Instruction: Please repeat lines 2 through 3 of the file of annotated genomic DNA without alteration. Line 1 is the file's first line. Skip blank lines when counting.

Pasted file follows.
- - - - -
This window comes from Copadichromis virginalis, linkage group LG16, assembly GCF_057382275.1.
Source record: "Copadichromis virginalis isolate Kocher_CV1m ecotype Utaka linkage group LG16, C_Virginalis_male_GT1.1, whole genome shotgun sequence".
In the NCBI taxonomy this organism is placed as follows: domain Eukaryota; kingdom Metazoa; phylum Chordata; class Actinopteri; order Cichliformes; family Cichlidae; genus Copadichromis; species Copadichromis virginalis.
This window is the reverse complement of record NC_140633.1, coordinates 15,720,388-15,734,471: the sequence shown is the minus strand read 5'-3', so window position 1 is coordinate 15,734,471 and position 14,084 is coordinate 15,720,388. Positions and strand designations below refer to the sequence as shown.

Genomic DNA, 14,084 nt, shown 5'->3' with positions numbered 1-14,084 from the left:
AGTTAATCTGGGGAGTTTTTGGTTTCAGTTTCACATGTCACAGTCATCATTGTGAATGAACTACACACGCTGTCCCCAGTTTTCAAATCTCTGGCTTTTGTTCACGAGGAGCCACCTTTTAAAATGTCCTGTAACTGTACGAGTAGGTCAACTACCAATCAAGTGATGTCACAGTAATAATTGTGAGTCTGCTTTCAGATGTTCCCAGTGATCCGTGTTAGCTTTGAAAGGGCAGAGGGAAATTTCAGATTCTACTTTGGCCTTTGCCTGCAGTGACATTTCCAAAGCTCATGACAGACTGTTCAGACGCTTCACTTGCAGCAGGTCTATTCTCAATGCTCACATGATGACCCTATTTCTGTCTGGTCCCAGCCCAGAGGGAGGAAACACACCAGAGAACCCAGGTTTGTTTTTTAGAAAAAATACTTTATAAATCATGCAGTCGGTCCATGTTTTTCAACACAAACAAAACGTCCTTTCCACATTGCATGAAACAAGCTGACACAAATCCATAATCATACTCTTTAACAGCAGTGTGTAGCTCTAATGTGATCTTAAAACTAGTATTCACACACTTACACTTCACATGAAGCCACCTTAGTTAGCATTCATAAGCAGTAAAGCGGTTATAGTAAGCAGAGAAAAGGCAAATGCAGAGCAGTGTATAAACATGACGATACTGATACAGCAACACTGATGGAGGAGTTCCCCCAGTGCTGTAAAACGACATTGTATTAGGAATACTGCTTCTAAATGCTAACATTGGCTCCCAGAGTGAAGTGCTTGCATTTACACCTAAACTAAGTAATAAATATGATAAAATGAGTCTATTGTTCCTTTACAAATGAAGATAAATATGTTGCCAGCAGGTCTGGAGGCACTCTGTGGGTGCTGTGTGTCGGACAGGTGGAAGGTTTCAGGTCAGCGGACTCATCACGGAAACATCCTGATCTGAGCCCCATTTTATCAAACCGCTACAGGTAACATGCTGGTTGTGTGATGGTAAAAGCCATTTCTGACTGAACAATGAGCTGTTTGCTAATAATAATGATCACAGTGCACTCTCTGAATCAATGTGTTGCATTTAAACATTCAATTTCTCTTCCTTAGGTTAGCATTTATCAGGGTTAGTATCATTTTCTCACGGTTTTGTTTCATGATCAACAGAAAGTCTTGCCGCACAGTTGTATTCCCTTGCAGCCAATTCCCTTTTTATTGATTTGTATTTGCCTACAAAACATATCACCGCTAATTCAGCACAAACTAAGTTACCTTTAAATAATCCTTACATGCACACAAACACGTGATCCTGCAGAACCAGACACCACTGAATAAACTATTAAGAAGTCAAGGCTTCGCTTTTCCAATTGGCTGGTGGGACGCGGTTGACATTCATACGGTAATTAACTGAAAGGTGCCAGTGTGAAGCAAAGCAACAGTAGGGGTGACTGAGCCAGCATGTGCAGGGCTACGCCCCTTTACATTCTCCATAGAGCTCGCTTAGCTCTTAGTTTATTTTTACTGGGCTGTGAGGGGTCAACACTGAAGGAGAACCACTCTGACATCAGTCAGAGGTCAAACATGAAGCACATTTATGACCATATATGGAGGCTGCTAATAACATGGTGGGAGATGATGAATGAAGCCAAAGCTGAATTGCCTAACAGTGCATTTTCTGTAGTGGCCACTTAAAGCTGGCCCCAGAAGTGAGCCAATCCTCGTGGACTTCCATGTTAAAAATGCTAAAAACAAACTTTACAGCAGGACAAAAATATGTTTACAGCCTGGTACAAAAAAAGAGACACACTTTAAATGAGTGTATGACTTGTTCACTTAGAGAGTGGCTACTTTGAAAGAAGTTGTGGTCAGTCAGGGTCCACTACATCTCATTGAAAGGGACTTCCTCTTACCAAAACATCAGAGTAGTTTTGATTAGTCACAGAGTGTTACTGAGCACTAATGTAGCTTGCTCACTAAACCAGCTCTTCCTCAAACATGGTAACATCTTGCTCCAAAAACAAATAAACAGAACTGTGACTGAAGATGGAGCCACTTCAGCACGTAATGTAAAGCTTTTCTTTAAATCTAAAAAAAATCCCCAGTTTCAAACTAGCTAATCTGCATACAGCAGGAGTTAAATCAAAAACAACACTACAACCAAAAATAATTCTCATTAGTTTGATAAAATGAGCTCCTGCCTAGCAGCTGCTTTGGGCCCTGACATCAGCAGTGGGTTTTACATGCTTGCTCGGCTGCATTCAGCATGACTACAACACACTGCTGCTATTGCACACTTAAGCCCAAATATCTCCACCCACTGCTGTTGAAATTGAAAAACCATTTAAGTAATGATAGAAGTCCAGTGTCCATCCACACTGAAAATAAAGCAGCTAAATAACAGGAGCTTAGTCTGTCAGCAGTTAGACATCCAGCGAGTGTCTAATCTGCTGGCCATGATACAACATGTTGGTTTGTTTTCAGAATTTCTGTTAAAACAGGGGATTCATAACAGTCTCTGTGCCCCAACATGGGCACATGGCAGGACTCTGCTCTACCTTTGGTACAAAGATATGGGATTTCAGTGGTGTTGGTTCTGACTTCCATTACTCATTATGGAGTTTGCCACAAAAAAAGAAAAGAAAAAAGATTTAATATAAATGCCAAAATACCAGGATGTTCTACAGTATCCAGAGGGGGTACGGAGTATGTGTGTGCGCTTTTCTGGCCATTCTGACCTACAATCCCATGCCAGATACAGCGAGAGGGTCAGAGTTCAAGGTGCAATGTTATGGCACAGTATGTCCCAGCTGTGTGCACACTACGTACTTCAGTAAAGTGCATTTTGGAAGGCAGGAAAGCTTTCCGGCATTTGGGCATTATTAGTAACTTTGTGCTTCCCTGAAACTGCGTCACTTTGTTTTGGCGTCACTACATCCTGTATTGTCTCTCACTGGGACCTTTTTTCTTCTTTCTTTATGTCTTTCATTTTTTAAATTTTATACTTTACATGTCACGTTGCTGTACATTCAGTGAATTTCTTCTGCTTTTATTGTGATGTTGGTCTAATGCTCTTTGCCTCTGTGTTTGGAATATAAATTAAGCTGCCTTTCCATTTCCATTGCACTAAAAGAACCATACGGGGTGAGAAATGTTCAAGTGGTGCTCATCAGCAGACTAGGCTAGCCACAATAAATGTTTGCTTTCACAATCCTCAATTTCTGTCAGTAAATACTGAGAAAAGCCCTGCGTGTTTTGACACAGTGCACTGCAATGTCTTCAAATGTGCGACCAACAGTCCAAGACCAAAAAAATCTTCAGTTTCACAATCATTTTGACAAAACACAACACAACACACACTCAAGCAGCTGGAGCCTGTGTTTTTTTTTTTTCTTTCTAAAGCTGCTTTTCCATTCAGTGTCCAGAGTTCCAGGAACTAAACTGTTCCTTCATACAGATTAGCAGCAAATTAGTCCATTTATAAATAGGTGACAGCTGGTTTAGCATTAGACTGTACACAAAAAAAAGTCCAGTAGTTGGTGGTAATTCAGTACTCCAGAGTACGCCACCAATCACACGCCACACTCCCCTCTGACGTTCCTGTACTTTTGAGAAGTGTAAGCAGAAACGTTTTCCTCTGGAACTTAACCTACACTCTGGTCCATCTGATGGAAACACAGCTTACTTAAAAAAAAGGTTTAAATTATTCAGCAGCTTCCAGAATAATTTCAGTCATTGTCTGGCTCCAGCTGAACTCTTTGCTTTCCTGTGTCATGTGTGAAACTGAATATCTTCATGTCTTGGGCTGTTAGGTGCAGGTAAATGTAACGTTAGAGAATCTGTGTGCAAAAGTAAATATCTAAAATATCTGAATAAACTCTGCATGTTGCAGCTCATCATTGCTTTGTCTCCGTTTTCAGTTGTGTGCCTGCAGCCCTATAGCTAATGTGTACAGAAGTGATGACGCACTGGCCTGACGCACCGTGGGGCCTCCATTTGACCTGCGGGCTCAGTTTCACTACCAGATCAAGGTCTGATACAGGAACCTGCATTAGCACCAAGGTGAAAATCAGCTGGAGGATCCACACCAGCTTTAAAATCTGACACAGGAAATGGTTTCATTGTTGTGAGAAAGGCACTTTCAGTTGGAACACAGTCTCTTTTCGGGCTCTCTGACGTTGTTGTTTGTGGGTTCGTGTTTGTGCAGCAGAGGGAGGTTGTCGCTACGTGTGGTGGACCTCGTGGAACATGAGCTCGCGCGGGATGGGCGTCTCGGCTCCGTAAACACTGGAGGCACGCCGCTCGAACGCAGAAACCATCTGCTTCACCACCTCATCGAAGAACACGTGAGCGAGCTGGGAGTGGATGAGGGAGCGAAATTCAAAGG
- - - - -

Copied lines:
Source record: "Copadichromis virginalis isolate Kocher_CV1m ecotype Utaka linkage group LG16, C_Virginalis_male_GT1.1, whole genome shotgun sequence".
In the NCBI taxonomy this organism is placed as follows: domain Eukaryota; kingdom Metazoa; phylum Chordata; class Actinopteri; order Cichliformes; family Cichlidae; genus Copadichromis; species Copadichromis virginalis.